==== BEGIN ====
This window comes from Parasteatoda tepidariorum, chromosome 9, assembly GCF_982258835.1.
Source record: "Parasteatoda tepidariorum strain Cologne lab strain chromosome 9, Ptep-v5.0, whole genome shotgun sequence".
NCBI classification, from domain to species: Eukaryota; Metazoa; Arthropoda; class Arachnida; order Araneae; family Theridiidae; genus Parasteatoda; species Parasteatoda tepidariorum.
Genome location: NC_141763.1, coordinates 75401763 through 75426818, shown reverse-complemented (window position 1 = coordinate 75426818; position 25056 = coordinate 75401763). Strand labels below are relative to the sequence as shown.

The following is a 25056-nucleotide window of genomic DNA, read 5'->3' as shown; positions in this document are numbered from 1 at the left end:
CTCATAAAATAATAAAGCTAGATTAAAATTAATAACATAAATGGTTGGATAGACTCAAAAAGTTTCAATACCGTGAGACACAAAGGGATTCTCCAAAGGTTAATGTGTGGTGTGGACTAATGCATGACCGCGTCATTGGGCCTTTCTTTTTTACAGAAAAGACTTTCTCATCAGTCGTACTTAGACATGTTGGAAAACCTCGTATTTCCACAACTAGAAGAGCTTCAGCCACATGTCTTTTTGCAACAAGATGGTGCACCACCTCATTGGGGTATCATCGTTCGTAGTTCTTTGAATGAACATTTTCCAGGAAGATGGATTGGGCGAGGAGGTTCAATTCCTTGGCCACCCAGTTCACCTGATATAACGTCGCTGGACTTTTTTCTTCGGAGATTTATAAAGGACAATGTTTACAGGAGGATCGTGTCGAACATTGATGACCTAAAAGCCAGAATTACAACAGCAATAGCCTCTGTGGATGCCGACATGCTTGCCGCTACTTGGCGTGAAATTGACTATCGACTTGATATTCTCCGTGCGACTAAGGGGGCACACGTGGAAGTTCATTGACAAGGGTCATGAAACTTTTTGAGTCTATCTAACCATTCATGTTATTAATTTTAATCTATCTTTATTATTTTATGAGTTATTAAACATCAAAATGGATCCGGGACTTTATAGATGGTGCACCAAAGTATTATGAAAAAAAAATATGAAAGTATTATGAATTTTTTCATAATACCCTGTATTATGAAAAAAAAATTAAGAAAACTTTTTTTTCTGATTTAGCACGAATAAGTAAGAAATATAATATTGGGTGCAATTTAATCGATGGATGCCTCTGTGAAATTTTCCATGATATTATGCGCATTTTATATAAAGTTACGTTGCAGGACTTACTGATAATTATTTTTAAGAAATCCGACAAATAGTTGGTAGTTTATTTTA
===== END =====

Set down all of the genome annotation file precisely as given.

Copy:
This window comes from Parasteatoda tepidariorum, chromosome 9, assembly GCF_982258835.1.
Source record: "Parasteatoda tepidariorum strain Cologne lab strain chromosome 9, Ptep-v5.0, whole genome shotgun sequence".
NCBI classification, from domain to species: Eukaryota; Metazoa; Arthropoda; class Arachnida; order Araneae; family Theridiidae; genus Parasteatoda; species Parasteatoda tepidariorum.
Genome location: NC_141763.1, coordinates 75401763 through 75426818, shown reverse-complemented (window position 1 = coordinate 75426818; position 25056 = coordinate 75401763). Strand labels below are relative to the sequence as shown.

The following is a 25056-nucleotide window of genomic DNA, read 5'->3' as shown; positions in this document are numbered from 1 at the left end:
CTCATAAAATAATAAAGCTAGATTAAAATTAATAACATAAATGGTTGGATAGACTCAAAAAGTTTCAATACCGTGAGACACAAAGGGATTCTCCAAAGGTTAATGTGTGGTGTGGACTAATGCATGACCGCGTCATTGGGCCTTTCTTTTTTACAGAAAAGACTTTCTCATCAGTCGTACTTAGACATGTTGGAAAACCTCGTATTTCCACAACTAGAAGAGCTTCAGCCACATGTCTTTTTGCAACAAGATGGTGCACCACCTCATTGGGGTATCATCGTTCGTAGTTCTTTGAATGAACATTTTCCAGGAAGATGGATTGGGCGAGGAGGTTCAATTCCTTGGCCACCCAGTTCACCTGATATAACGTCGCTGGACTTTTTTCTTCGGAGATTTATAAAGGACAATGTTTACAGGAGGATCGTGTCGAACATTGATGACCTAAAAGCCAGAATTACAACAGCAATAGCCTCTGTGGATGCCGACATGCTTGCCGCTACTTGGCGTGAAATTGACTATCGACTTGATATTCTCCGTGCGACTAAGGGGGCACACGTGGAAGTTCATTGACAAGGGTCATGAAACTTTTTGAGTCTATCTAACCATTCATGTTATTAATTTTAATCTATCTTTATTATTTTATGAGTTATTAAACATCAAAATGGATCCGGGACTTTATAGATGGTGCACCAAAGTATTATGAAAAAAAAATATGAAAGTATTATGAATTTTTTCATAATACCCTGTATTATGAAAAAAAAATTAAGAAAACTTTTTTTTCTGATTTAGCACGAATAAGTAAGAAATATAATATTGGGTGCAATTTAATCGATGGATGCCTCTGTGAAATTTTCCATGATATTATGCGCATTTTATATAAAGTTACGTTGCAGGACTTACTGATAATTATTTTTAAGAAATCCGACAAATAGTTGGTAGTTTATTTTA